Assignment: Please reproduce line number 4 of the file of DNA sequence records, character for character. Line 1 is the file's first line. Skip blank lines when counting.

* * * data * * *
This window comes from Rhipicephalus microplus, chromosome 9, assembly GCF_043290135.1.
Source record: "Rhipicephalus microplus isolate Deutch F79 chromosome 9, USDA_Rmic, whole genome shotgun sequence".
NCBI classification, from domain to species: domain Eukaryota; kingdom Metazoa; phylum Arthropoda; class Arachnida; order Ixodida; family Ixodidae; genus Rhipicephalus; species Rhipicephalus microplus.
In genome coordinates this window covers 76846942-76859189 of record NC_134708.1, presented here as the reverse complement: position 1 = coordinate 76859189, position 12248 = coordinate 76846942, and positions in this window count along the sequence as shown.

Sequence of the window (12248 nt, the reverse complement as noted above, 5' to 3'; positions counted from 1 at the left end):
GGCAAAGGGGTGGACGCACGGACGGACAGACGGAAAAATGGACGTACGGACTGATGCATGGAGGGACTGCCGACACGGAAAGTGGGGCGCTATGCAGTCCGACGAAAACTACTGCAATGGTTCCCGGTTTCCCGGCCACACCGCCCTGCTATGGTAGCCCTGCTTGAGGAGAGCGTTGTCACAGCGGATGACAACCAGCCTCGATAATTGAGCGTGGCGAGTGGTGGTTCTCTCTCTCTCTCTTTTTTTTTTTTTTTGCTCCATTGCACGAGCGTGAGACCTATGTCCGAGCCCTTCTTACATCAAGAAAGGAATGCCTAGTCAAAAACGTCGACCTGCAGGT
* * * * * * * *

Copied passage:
In genome coordinates this window covers 76846942-76859189 of record NC_134708.1, presented here as the reverse complement: position 1 = coordinate 76859189, position 12248 = coordinate 76846942, and positions in this window count along the sequence as shown.